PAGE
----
Pasture and range conditions, as reported in the Weekly Crop Report issued by USDA’s National Agriculture Statistical Service, declined slightly, nationally, due to deteriorating conditions in the Dakotas and eastern Montana. For the week ending June 24th, 31% of North Dakota pasture/range was rated as very poor and 30% was poor. Five weeks earlier, only 1% pastures in North Dakota had a very poor rating and 10% was considered poor. Combining the very poor and poor condition categories, for the most recent week, the percentage of pasture/range rated such was 53% and 26% for South Dakota and Montana, respectively. Five weeks earlier, those percentages were 19% (South Dakota) and 7% (Montana). For the week ending June 26 of last year, the combined percentage of very poor and poor pasture/range in North Dakota was 11%, South Dakota 13% and Montana 18%.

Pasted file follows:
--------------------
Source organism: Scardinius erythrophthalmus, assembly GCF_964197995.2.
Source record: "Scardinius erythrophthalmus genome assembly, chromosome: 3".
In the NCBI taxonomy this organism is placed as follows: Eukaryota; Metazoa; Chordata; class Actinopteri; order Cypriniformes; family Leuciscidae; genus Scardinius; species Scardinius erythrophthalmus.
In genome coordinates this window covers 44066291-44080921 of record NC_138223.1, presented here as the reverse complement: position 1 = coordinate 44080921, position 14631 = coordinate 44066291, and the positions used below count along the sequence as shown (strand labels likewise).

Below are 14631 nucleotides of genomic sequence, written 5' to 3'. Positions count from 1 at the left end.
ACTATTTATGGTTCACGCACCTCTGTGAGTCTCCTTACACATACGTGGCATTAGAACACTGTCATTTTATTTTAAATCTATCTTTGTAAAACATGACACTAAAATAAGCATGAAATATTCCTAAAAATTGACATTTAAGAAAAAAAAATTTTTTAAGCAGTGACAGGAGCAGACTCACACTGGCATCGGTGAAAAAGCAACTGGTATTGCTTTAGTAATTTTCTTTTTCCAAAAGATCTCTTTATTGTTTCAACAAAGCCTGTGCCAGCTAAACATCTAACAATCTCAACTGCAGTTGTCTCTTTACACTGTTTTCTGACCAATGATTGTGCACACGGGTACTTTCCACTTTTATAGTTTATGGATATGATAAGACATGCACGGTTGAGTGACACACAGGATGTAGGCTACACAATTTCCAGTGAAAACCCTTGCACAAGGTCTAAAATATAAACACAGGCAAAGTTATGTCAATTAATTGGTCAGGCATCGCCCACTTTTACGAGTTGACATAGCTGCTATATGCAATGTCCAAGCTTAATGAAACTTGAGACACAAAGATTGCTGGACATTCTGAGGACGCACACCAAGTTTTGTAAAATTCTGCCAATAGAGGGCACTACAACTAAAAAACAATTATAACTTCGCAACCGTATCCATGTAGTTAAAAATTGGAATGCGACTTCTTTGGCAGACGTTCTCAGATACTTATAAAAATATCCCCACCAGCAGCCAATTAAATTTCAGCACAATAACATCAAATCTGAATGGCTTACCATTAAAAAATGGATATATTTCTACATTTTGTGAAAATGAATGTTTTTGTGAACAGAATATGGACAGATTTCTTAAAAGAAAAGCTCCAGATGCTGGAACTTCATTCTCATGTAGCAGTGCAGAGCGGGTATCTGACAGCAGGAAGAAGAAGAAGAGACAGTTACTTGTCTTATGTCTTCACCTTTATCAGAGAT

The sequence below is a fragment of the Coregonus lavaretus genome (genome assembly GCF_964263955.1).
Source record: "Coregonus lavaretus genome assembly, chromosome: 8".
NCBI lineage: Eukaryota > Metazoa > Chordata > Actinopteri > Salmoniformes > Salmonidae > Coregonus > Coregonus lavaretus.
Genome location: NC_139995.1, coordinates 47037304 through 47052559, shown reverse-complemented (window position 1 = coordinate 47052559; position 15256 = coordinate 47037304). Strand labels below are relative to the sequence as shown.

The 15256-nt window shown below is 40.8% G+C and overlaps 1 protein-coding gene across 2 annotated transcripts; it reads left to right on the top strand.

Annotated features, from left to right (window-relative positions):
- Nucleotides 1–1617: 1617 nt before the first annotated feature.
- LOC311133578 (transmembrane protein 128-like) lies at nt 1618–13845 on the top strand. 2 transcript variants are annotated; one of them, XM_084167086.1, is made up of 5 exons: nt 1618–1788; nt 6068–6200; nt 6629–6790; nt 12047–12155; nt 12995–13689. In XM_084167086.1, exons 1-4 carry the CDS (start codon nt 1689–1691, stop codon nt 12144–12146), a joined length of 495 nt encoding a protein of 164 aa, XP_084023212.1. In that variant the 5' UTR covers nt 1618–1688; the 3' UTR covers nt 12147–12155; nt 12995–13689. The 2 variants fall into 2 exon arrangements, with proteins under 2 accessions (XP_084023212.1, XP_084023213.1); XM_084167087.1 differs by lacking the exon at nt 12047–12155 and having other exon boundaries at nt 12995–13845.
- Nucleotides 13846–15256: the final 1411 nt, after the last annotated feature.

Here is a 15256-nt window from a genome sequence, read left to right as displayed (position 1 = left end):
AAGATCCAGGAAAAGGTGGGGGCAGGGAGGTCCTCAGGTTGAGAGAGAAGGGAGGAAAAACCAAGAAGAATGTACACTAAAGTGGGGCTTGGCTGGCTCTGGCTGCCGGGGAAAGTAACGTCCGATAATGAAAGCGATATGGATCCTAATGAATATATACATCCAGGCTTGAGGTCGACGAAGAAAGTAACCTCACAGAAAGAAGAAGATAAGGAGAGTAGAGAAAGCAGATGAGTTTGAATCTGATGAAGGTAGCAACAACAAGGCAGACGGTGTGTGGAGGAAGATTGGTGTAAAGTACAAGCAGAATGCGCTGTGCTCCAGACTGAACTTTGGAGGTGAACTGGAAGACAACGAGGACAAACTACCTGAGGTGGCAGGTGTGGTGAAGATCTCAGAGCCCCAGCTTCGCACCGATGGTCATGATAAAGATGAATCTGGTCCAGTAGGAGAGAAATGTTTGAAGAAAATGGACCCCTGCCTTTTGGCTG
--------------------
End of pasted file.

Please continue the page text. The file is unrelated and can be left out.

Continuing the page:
Pasture conditions in contiguous states are vastly different, so far. The percentage of Nebraska pastures recently rated poor or very poor was 8%, showing slight deterioration since early May. Nine percent of Wyoming pastures were rated poor or very poor, somewhat improved from early May. Oklahoma’s condition was rated about the same as in early May with only 4% very poor or poor.

Regional feeder steer prices are showing some effects of the declining forage conditions. South Dakota feeder steer prices reported by USDA’s Agriculture Marketing Service (Market News Division) were much weaker for lighter weight cattle than in Nebraska markets. Steers weighing 600 pounds in South Dakota in mid-June were priced $9 lower per cwt. than a month earlier. Over the same time span in Nebraska, the price comparison for similar steers was up $10 per cwt. Oklahoma City prices were $3 per cwt. higher and Montana’s were down $4.